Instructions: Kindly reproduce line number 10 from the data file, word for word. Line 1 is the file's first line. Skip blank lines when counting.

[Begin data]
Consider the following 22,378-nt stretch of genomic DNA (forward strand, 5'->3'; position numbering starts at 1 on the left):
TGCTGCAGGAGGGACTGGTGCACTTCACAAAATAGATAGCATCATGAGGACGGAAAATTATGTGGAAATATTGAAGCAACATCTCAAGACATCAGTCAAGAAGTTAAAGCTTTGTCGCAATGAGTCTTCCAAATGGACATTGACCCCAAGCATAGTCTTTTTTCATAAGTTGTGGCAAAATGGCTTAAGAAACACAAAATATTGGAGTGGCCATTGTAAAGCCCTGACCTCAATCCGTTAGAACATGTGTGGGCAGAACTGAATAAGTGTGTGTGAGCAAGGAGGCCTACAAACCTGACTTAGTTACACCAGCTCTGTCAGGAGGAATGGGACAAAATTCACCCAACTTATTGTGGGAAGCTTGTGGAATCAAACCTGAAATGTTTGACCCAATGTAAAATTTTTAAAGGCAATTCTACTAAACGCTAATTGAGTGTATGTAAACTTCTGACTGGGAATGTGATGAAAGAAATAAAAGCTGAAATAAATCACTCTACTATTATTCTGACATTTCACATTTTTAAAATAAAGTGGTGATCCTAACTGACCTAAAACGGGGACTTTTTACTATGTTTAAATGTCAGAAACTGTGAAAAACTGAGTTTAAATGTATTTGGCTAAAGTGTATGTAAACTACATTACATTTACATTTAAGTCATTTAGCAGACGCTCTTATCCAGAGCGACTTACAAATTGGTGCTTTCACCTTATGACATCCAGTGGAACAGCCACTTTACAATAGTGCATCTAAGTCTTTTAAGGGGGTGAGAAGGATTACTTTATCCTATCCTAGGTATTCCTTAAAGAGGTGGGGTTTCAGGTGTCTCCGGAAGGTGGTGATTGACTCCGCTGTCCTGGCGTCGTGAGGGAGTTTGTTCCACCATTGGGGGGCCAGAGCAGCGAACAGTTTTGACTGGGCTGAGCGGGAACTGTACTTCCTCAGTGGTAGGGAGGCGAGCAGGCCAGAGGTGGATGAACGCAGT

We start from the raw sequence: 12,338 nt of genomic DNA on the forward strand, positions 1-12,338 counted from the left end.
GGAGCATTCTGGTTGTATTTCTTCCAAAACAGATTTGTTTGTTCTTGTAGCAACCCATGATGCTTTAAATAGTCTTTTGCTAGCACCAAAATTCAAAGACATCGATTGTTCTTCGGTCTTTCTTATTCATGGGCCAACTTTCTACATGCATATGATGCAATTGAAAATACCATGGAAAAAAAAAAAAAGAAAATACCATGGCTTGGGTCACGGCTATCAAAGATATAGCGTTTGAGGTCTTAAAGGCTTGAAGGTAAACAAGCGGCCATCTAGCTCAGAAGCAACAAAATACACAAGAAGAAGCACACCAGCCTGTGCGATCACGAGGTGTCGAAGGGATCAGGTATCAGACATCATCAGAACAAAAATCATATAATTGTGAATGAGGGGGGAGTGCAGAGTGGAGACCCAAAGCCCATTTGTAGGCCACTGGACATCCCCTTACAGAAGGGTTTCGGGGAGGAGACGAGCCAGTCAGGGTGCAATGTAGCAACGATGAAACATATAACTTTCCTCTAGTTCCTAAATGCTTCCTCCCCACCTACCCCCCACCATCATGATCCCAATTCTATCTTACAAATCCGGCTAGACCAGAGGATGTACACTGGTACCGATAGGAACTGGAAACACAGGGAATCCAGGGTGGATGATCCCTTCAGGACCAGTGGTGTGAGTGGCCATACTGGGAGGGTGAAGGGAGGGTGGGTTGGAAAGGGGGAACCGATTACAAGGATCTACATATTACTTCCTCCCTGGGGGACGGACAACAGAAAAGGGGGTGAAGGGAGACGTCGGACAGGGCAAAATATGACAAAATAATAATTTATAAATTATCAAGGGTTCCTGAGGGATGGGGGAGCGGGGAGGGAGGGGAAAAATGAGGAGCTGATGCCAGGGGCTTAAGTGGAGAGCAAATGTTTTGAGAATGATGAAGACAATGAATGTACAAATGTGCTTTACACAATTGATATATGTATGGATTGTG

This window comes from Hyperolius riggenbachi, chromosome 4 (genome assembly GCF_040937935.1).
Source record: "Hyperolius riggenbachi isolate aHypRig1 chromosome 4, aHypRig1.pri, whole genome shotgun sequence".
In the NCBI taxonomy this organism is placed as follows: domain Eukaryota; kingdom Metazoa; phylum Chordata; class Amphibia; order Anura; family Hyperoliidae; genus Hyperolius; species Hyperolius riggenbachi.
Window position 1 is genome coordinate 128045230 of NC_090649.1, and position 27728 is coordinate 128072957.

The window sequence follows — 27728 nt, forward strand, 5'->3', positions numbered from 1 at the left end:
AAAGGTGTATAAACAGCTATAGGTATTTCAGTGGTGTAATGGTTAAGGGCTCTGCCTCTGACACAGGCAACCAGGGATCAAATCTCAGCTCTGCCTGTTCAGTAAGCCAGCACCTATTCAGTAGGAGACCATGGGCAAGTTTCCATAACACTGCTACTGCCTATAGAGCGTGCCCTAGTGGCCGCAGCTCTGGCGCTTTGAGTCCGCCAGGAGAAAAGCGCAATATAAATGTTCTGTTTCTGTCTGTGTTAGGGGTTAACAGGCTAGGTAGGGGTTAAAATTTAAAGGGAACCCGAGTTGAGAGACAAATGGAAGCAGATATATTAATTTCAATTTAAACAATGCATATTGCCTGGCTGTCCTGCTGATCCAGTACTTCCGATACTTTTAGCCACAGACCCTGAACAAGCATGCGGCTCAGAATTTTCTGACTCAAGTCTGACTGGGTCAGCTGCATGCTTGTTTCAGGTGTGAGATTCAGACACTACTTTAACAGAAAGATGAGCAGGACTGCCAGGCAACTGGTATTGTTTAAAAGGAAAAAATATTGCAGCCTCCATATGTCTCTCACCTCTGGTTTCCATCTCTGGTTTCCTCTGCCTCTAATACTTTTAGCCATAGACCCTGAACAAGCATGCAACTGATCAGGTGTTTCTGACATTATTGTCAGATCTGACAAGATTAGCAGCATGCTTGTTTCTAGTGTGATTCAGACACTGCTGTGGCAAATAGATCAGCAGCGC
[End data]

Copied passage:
AAAGGTGTATAAACAGCTATAGGTATTTCAGTGGTGTAATGGTTAAGGGCTCTGCCTCTGACACAGGCAACCAGGGATCAAATCTCAGCTCTGCCTGTTCAGTAAGCCAGCACCTATTCAGTAGGAGACCATGGGCAAGTTTCCATAACACTGCTACTGCCTATAGAGCGTGCCCTAGTGGCCGCAGCTCTGGCGCTTTGAGTCCGCCAGGAGAAAAGCGCAATATAAATGTTCTGTTTCTGTCTGTGTTAGGGGTTAACAGGCTAGGTAGGGGTTAAAATTTAAAGGGAACCCGAGTTGAGAGACAAATGGAAGCAGATATATTAATTTCAATTTAAACAATGCATATTGCCTGGCTGTCCTGCTGATCCAGTACTTCCGATACTTTTAGCCACAGACCCTGAACAAGCATGCGGCTCAGAATTTTCTGACTCAAGTCTGACTGGGTCAGCTGCATGCTTGTTTCAGGTGTGAGATTCAGACACTACTTTAACAGAAAGATGAGCAGGACTGCCAGGCAACTGGTATTGTTTAAAAGGAAAAAATATTGCAGCCTCCATATGTCTCTCACCTCTGGTTTCCATCTCTGGTTTCCTCTGCCTCTAATACTTTTAGCCATAGACCCTGAACAAGCATGCAACTGATCAGGTGTTTCTGACATTATTGTCAGATCTGACAAGATTAGCAGCATGCTTGTTTCTAGTGTGATTCAGACACTGCTGTGGCAAATAGATCAGCAGCGC